The female humoral and cell mediated immune system response is on average more active than males and in theory may account for the increased longevity of women (Grossman 1989). In general, women are far better than men in fighting off bacterial and viral infection (Janeway 1993), but a more sensitive immune system will be more likely to develop autoimmune activity. Typically, autoimmune disease is far more common in females than males (Ollier 1992). Hormones including gonadal steroids, adrenal glucocorticoids, thymic hormones and prolactin are known to influence lymphocyte activity – but the most potent hormone affecting the immune system directly and indirectly is estrogen (Grossman 1989, Schuurs 1990).
Allergies are classed as hypersensitivity reactions – an inappropriate over-reaction to foreign antigens whereas autoimmune diseases are an inappropriate over-reaction to self antigens. Extensive studies into allergy susceptibility show that for women the first symptoms most often occur between the ages of 10 and 29 (Wormald 1977) and laboratory/in vitro studies have shown that estrogen can directly stimulate lymphocytes and cytokine chemical signal production (Stimson 1988, Schuurs 1990, Fox 1991). Consequently, the hormonal changes at and after puberty are believed to increase an individual’s immune system sensitivity and lead to increased potential for autoimmune disease development (Grossman 1989, Schuurs 1990). It is possible similar mechanisms are at work in AA.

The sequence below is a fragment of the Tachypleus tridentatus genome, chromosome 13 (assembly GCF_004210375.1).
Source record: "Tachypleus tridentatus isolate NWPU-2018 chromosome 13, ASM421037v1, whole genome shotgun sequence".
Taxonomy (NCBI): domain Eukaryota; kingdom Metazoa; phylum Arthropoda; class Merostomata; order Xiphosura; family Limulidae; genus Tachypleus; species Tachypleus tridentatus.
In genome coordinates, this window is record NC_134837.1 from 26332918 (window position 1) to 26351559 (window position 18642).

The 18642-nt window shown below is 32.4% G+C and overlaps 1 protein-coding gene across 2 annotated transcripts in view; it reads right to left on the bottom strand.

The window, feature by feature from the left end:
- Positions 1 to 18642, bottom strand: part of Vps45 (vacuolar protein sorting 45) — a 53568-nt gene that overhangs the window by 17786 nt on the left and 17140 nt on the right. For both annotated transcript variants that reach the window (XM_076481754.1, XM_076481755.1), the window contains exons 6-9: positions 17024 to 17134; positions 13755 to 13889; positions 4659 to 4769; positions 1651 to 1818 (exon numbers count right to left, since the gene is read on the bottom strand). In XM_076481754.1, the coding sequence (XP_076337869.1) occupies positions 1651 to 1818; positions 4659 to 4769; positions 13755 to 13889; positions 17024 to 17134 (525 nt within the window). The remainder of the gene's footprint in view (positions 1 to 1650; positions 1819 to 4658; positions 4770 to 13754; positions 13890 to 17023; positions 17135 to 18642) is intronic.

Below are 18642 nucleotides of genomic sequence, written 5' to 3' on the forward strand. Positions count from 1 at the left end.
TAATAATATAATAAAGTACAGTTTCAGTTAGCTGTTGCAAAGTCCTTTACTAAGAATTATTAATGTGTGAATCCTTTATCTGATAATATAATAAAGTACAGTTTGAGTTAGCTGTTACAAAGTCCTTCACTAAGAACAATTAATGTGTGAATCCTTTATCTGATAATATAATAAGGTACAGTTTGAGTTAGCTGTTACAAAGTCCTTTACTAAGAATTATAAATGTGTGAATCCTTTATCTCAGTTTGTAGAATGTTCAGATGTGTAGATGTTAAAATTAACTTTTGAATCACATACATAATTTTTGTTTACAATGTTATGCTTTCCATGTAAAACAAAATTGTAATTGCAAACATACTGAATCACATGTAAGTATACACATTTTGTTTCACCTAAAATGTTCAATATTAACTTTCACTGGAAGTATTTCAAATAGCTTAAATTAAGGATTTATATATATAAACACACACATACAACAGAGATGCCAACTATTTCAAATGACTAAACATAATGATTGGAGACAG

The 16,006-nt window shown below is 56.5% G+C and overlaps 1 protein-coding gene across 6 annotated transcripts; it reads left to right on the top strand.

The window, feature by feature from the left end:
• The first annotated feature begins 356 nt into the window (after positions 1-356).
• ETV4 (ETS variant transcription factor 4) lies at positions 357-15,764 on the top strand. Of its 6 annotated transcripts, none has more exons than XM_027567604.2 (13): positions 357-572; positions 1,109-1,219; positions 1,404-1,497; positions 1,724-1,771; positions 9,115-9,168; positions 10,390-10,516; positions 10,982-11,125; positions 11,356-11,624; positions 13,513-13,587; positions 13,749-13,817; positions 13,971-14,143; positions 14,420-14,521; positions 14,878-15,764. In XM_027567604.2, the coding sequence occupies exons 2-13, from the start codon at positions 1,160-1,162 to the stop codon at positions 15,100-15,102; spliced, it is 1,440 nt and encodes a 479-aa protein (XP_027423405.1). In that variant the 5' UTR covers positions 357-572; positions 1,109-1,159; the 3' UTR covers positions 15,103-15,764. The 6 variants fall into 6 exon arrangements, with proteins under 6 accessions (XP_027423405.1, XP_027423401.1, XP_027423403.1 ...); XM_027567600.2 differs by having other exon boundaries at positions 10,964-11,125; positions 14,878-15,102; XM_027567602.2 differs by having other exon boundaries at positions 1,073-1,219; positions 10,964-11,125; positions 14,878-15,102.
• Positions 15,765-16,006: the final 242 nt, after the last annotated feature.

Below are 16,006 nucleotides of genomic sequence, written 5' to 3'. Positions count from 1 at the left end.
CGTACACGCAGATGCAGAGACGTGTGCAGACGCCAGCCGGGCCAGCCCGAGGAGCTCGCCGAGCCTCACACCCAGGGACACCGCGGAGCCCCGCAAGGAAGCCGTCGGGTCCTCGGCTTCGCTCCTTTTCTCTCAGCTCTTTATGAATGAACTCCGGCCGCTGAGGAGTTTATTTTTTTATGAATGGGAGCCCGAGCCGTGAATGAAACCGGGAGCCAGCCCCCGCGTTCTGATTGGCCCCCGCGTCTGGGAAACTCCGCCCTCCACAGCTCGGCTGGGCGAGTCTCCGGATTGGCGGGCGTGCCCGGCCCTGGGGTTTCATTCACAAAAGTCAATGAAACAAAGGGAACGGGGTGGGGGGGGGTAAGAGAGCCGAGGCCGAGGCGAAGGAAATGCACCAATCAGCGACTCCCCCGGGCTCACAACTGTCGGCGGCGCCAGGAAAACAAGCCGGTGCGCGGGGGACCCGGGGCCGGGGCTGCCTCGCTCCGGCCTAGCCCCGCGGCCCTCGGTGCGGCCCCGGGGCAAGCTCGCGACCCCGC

Women with AA can sometimes go into spontaneous, temporary remission when pregnant (Sulen 1956 in Rook 1991, Muller 1963). Equally, women have reported the first onset of AA during pregnancy (Muller 1963). Presumably induction or remission is due to the associated fluctuations in hormone levels.